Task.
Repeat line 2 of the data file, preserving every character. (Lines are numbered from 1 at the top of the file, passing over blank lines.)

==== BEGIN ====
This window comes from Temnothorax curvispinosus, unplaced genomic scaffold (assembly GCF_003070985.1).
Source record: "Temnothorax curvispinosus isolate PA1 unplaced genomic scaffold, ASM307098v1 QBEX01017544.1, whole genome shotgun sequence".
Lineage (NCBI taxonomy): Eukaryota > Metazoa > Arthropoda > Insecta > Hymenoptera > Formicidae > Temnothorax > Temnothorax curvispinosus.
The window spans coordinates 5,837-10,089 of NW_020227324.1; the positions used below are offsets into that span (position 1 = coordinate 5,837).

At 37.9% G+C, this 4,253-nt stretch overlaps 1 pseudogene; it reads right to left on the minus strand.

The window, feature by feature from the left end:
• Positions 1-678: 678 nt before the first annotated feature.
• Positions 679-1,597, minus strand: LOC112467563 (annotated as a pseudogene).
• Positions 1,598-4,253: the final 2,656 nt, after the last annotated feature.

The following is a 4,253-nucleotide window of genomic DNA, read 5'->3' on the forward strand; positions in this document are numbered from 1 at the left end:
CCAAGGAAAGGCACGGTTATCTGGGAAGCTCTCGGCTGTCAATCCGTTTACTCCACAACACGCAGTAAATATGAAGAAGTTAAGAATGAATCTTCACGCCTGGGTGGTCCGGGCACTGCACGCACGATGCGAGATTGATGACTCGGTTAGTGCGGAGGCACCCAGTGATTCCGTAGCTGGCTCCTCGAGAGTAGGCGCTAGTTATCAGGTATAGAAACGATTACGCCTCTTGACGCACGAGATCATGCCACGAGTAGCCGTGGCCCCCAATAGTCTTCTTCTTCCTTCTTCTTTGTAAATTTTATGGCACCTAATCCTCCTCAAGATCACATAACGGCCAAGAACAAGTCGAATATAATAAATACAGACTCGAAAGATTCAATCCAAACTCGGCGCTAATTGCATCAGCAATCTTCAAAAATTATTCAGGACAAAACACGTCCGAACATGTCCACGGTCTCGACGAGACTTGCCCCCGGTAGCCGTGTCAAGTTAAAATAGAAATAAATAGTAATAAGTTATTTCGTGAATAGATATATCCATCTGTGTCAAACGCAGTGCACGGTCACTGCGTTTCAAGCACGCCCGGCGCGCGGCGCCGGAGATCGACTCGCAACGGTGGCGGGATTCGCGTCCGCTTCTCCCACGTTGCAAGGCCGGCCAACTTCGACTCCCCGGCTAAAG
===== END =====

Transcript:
Source record: "Temnothorax curvispinosus isolate PA1 unplaced genomic scaffold, ASM307098v1 QBEX01017544.1, whole genome shotgun sequence".